9.  These Healing Hills by Ann H. Gabhart—I heard about this historical novel from someone's TTT list sometime in the last month or so.  Was it yours?  It concerns a young woman who's crushed after receiving a "Dear John" letter from her WWII soldier boyfriend.  In search of a new start, she heads to Appalachia to train as a nurse/midwife in the unforgiving hills.  Adventure, heartache, and romance ensue.


10.  Born a Crime by Trevor Noah—On a visit to The Strand a couple years ago, I picked up this gem.  I rediscovered it during the reorganization of books I mentioned above.  I'm hoping to get to it soon.

There you have it, the next ten books I'm hoping to read.  What do you think of my list?  Have you read any of these?  Do any of them pique your interest?  I'd truly love to know.  Leave me a comment on this post and I will return the favor on yours.

Happy TTT!

Monday, August 17, 2020

YA Revolutionary War Espionage Story An Exciting, Appealing Departure

(Image from Barnes & Noble)

When her mother dies, 15-year-old Francesca "Frannie" Tasker is left in the hands of her greedy, lascivious stepfather.  The older man insists she take her mother's place as his bride; Frannie would rather die.  She gets her wish when a shipwreck in the Bahaman waters where she dives for treasure delivers up the corpse of an obviously well-bred young woman.  Frannie can't save the dead girl, but maybe by letting herself "die" and assuming the girl's identity, Frannie can save herself.  The ruse only has to last long enough to get her far away from her evil stepfather in the Bahamas.  Trading her rags for the dead girl's sodden but sumptuous clothing, Frannie steps boldly into her new life. 

Frannie's ploy works far better than she ever expected it to.  Becoming Emmeline Coates, a wealthy New York City heiress, gives her exposure to the kind of luxury she's never known.  It also teaches her about the trouble brewing in America's fledgling colonies.  Even though her looming marriage to a handsome British lieutenant feels like being caged all over again, Frannie recognizes that her closeness to him could prove very advantageous.  Determined to do what she can to help her new country, she becomes an unlikely spy for George Washington.  Her borrowed identity already puts Frannie's gilded life at risk, but now she's playing an even more dangerous game, one that could end with her as dead as the real Emmeline Coates.  

Rebel Spy—a YA historical novel based on a real female spy known only as "Agent 355"—is a departure for Veronica Rossi, who's known for writing supernatural and dystopian books.  I, for one, enjoyed Rossi's foray into hist-fic.  As much as I adore the genre, I haven't read a lot of stories about the Revolutionary War, so I found Rebel Spy's setting fascinating.  Colorful period detail fleshes out the backdrop, which adds authenticity to Frannie's tale, which—let's face it—is a tad bit far-fetched.  Still, it features an empathetic heroine, an exciting plot, and a smoldering romance.  Combined with the book's intriguing setting, these appealing elements create an engrossing, entertaining book that kept me turning pages.  True, I would have preferred a story with more derring-do and less romance, but overall, I can't complain too much.  Overall, I quite enjoyed Rebel Spy.  I'm definitely up for more historical fiction from Rossi—here's hoping there's more in the works!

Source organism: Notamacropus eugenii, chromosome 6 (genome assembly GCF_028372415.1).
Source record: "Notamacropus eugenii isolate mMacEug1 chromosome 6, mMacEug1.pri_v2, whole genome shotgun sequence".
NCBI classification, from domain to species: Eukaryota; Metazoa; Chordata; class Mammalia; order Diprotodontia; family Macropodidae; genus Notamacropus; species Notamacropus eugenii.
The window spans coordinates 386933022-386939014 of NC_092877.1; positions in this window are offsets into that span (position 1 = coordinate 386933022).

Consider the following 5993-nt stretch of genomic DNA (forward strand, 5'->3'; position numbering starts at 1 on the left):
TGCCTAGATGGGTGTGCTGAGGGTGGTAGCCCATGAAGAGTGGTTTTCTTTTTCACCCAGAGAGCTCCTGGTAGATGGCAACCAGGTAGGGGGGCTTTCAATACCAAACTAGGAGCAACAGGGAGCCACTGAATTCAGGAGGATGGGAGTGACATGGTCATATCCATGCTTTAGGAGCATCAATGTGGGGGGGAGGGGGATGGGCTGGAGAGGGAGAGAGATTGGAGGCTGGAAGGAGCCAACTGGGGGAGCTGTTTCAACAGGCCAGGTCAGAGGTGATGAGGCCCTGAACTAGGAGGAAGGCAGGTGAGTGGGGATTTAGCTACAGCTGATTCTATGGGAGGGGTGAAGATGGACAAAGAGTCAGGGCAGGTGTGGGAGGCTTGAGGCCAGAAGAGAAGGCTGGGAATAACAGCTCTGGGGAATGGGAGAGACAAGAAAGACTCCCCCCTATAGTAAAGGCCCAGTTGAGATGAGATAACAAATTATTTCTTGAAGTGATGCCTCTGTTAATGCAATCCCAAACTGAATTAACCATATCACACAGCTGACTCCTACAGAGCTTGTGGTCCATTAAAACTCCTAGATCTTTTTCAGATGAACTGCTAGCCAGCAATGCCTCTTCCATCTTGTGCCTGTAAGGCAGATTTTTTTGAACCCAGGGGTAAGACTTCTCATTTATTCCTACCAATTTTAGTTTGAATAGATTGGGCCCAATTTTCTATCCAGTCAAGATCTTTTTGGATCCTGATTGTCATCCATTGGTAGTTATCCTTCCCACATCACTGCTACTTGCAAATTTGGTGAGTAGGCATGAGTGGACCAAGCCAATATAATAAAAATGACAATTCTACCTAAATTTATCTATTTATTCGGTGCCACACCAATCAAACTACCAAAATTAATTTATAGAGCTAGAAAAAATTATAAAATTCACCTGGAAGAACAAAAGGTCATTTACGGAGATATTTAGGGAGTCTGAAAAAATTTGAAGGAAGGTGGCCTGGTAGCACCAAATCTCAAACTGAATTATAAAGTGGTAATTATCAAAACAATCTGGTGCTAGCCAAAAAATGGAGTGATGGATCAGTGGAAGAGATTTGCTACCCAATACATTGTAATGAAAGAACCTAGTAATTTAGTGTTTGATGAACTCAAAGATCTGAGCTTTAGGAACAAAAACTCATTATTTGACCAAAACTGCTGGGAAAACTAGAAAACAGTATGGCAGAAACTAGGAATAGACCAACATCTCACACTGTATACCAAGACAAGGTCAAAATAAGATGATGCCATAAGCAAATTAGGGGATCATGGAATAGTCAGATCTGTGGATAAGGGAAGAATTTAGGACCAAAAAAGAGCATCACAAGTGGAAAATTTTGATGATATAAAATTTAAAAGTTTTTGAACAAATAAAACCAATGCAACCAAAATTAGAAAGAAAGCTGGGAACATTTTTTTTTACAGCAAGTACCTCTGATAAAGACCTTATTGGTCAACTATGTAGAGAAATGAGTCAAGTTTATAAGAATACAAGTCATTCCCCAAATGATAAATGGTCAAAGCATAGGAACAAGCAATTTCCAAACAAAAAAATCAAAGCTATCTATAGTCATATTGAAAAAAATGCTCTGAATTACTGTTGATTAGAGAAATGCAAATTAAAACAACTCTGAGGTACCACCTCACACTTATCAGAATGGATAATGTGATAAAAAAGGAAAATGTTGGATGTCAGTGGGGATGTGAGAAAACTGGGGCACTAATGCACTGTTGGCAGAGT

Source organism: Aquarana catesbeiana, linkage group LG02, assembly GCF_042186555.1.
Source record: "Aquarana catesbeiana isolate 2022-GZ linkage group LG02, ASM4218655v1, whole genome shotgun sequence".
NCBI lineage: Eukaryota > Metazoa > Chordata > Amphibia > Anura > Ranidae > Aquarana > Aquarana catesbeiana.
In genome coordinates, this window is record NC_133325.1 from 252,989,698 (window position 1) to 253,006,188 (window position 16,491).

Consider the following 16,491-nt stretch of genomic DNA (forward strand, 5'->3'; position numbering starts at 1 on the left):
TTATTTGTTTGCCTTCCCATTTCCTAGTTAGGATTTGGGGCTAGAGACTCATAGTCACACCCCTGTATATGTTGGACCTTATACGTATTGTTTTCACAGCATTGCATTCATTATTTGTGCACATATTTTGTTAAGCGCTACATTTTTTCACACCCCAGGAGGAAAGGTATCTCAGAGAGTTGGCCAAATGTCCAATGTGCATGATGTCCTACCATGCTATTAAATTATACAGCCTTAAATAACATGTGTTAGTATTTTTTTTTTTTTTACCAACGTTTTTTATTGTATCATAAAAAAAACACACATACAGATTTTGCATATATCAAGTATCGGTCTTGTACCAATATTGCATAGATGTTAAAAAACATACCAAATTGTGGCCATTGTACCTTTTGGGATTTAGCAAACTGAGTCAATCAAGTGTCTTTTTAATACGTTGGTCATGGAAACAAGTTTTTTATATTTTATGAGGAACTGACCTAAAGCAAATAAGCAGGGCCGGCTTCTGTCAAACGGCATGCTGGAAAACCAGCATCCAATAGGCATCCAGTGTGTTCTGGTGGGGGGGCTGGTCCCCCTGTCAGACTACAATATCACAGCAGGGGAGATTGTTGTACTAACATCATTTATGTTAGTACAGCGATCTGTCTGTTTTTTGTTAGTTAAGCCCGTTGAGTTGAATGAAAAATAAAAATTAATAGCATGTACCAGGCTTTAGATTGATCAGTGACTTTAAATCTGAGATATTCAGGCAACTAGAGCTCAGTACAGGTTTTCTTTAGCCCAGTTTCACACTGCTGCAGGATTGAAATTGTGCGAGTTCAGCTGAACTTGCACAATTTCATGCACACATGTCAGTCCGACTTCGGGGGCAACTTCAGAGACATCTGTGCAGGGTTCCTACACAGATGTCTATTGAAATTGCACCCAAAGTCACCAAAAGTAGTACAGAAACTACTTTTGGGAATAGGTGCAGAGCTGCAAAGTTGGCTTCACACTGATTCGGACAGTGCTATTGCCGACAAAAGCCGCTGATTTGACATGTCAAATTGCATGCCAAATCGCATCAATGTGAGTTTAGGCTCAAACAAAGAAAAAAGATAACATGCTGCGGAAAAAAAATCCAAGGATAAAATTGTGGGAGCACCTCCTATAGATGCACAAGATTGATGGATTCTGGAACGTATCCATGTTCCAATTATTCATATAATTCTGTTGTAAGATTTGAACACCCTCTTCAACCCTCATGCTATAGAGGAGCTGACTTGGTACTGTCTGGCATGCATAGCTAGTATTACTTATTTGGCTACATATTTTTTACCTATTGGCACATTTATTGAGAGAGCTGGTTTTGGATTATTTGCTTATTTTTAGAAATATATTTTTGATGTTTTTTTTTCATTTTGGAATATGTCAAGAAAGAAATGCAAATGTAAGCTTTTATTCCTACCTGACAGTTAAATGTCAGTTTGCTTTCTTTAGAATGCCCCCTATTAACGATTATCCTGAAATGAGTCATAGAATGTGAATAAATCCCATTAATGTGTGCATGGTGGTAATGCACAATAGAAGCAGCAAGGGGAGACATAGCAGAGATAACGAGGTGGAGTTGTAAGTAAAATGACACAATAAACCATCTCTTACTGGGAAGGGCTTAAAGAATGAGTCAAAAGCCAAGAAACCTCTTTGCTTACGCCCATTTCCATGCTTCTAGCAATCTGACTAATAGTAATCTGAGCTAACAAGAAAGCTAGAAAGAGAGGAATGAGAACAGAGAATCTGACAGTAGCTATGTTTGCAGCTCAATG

(Readalikes:  Um, I can't think of anything.  Can you?)

Grade:


If this were a movie, it would be rated:


for mild language (no F-bombs), violence, blood/gore, and disturbing subject matter

To the FTC, with love:  Another library fine find

Tuesday, August 11, 2020

Top Ten Tuesday: Books I've Loved But Not Reviewed. Yet.


According to my mom, I taught myself to read before starting kindergarten and just never stopped.  I've read thousands of books throughout my life; since I didn't create my blog until 2006, that means there are tons of titles that would work for today's Top Ten Tuesday topic:  Top Ten Books I Loved But Never Reviewed.  Could my aging memory come up with enough to make a decent list?  Yeah, right!  I can barely remember what I ate for breakfast yesterday (actually, I can't remember at all—did I even eat breakfast yesterday?).  Thankfully, I am, as always, months behind on writing reviews for this year's reads, so I'm just going to chat about ten books I've read in 2020 that I loved but haven't reviewed.  Yet.

You've probably got lots of books you loved but haven't reviewed, too, so why don't you join in the TTT fun?  All you have to do is click on over to That Artsy Reader Girl, scan a few quick instructions, make your own list, then spend some happy hours spreading the love across the book blogosphere.  It's a great way to check in on favorite blogs, discover new ones, and of course, find awesome reading recs to add to the ole TBR mountain chain.  It's a good time, I promise!

Top Ten Books I've Loved This Year But Haven't Reviewed Yet 


1.  The Unhoneymooners by Christina Lauren—This enemies-to-lovers romance about a wedding reception that goes awry, leaving the best man and the maid of honor to take the newlyweds' honeymoon vacation, is just plain fun.